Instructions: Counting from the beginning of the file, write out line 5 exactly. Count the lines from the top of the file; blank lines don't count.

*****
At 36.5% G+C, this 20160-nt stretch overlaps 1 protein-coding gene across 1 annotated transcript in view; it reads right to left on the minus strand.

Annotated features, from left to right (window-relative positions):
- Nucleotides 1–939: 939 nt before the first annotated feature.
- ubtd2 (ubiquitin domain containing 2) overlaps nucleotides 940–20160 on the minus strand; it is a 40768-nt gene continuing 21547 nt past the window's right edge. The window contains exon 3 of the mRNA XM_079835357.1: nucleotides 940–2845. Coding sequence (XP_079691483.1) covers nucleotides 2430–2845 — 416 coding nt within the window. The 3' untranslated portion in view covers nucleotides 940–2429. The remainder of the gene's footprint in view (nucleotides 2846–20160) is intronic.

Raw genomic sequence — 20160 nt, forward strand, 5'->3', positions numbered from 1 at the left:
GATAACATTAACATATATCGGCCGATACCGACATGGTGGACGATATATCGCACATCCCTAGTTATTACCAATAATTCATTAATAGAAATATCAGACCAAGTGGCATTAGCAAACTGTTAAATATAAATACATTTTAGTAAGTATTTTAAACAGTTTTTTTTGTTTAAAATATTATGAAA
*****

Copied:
Raw genomic sequence — 20160 nt, forward strand, 5'->3', positions numbered from 1 at the left: